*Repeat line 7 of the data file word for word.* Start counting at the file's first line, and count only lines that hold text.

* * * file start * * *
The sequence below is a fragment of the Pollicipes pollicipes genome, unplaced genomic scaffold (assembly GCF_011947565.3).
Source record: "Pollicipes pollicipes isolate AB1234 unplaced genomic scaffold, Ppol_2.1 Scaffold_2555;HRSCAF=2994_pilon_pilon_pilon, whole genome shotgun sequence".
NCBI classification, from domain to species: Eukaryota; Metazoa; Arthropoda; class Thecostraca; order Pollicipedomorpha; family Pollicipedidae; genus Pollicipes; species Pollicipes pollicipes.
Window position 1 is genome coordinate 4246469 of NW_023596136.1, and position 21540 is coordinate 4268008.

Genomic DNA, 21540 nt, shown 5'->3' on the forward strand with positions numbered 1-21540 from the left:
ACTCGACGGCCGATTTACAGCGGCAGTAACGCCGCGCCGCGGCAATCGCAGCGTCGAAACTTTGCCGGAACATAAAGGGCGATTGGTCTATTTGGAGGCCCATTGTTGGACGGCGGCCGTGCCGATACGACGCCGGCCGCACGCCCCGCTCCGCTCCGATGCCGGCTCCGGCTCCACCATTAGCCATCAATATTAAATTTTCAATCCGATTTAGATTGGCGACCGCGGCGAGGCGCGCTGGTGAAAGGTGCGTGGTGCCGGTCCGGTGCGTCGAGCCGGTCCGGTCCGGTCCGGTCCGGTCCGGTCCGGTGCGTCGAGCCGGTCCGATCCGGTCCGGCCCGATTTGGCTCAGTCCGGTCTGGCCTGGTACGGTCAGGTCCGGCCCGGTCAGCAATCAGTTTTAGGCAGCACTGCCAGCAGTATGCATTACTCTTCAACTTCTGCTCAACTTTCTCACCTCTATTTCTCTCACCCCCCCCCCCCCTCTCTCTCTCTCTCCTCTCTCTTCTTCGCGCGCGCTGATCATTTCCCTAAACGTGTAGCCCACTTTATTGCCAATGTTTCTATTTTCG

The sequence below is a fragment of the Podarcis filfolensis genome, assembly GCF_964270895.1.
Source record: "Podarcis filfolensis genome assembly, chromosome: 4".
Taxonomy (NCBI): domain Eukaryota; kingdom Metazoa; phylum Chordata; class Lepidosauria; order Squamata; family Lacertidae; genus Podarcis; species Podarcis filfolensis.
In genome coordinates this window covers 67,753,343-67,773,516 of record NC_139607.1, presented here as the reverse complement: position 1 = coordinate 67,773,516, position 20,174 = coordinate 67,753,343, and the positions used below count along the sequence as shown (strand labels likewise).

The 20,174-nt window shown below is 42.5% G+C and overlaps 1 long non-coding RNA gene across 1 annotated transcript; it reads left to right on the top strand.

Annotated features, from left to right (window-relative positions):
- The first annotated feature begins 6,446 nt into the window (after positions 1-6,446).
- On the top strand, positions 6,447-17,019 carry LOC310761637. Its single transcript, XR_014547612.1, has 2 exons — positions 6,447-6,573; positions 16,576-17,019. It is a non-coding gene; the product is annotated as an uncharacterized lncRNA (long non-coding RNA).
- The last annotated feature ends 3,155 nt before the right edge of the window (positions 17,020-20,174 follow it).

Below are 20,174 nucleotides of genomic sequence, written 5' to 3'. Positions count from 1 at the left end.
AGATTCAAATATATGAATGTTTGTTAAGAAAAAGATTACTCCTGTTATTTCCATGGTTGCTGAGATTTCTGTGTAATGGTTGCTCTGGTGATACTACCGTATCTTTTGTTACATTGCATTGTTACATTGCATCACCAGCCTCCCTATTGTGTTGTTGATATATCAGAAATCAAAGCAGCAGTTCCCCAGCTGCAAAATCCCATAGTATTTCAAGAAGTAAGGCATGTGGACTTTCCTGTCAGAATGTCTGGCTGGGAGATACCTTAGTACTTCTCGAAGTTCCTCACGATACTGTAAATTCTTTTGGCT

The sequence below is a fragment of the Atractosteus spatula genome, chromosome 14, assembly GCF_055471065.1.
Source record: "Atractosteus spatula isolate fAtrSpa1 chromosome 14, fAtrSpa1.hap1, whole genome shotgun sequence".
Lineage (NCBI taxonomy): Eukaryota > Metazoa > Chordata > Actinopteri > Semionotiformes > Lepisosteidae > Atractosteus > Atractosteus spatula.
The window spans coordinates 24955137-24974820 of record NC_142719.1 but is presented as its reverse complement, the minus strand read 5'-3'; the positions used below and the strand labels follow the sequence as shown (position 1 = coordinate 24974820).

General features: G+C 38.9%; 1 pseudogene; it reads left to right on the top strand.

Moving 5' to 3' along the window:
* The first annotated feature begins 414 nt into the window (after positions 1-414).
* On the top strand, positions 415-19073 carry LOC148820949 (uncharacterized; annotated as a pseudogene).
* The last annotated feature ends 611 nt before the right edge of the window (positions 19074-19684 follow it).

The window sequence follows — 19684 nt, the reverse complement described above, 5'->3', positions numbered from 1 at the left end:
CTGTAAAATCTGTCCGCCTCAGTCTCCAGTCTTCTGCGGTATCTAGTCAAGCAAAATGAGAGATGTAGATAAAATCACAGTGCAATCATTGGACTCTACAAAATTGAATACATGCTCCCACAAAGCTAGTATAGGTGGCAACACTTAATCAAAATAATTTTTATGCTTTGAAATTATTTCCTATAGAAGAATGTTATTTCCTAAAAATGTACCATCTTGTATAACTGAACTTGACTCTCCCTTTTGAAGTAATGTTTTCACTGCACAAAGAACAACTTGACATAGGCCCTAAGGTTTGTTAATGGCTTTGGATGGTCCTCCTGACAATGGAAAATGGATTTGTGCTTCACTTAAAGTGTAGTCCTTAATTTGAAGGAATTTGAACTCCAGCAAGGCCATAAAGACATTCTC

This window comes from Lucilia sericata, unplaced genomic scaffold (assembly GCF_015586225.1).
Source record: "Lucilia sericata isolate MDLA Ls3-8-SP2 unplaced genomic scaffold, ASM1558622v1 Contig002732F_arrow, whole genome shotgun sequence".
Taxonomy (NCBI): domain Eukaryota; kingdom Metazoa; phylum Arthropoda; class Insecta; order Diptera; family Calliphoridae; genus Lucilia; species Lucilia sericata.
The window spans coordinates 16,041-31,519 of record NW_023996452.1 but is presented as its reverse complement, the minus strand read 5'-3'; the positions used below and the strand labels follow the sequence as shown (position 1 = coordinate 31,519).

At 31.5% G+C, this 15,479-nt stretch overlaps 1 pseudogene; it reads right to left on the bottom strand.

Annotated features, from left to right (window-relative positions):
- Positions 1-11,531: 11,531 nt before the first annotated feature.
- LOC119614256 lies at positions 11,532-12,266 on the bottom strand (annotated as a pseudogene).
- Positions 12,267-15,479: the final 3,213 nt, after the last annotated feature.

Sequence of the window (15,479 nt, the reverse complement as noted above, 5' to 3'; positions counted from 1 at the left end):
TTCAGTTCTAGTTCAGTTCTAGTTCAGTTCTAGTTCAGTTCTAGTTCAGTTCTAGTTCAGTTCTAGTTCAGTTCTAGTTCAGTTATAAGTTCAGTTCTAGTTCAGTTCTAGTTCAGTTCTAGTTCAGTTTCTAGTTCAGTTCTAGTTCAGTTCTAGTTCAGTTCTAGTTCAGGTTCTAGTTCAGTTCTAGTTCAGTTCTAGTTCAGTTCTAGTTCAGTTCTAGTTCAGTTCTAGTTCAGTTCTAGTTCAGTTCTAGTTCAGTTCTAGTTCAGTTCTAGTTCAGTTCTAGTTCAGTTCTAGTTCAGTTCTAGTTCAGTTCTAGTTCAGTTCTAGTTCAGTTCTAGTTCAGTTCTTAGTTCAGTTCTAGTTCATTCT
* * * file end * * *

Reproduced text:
The sequence below is a fragment of the Podarcis filfolensis genome, assembly GCF_964270895.1.